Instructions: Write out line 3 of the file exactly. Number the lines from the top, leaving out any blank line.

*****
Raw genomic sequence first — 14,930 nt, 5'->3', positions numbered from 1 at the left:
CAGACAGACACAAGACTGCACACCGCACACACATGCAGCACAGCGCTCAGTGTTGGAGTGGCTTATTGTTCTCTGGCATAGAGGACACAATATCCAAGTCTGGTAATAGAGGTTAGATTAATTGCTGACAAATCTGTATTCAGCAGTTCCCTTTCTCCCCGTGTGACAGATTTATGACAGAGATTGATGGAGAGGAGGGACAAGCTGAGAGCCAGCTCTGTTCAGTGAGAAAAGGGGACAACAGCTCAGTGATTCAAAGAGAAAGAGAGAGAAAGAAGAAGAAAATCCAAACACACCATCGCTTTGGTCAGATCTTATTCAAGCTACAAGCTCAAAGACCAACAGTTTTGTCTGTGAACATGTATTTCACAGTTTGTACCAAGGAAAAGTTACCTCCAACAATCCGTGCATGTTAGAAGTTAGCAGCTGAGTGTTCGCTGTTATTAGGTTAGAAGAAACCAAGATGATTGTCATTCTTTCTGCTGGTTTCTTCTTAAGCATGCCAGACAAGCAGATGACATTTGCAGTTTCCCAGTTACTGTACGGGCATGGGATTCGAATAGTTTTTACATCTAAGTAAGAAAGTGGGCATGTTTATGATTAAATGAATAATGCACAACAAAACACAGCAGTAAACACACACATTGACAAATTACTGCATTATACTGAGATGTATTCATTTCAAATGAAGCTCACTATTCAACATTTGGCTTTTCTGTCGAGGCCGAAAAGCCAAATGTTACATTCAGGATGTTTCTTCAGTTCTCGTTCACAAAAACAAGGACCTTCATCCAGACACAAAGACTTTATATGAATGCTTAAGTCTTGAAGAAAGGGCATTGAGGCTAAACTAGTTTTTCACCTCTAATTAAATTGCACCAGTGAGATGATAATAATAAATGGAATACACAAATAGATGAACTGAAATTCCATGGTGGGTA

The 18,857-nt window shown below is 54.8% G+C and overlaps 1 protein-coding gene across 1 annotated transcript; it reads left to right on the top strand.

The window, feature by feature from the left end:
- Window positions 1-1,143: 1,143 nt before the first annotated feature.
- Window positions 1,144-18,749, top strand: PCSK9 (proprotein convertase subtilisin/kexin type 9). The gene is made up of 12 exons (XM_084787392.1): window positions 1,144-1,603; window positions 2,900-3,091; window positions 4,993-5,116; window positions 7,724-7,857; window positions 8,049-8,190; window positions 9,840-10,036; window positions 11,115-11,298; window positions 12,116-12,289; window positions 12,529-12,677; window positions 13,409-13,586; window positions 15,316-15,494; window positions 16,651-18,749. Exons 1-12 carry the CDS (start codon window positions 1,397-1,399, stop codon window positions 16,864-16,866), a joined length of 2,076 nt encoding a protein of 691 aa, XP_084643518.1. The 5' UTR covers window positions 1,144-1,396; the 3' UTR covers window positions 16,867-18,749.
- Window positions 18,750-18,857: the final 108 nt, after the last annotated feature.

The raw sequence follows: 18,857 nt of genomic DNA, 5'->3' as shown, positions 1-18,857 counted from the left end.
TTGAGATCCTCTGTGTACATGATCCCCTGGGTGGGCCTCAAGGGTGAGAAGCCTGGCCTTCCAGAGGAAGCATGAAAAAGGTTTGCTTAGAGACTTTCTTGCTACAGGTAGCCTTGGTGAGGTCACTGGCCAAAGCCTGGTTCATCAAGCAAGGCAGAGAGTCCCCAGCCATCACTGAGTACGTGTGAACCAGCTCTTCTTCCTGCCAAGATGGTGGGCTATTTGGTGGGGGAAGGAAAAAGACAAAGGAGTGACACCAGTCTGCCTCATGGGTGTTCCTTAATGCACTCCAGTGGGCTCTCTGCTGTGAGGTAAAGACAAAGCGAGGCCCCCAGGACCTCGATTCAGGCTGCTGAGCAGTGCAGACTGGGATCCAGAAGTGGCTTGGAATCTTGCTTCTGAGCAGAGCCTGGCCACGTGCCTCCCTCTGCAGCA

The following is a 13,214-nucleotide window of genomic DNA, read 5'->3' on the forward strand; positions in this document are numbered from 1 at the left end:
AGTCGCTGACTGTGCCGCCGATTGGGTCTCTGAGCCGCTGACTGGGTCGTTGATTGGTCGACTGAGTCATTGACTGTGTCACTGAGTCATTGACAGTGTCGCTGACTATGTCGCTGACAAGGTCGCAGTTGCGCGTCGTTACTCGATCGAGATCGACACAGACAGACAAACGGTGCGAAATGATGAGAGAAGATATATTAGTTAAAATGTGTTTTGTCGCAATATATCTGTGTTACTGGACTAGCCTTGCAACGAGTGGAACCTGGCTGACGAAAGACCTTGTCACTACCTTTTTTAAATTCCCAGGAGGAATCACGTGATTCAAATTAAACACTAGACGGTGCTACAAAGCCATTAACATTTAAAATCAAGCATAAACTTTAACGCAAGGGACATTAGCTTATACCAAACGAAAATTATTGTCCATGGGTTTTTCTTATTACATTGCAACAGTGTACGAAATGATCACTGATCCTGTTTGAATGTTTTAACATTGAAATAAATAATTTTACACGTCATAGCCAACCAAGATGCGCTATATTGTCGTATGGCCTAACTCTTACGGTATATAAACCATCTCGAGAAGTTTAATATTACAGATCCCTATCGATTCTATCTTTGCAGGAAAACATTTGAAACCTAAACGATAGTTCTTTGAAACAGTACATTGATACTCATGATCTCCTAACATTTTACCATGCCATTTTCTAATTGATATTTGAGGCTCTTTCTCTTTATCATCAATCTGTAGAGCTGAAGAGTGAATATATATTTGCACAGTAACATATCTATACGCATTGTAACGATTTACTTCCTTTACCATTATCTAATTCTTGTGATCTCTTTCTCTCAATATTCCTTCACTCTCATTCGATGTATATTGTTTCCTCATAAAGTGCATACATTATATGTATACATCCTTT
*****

The 18,857-nt window shown below is 54.8% G+C and overlaps 1 protein-coding gene across 1 annotated transcript; it reads left to right on the top strand.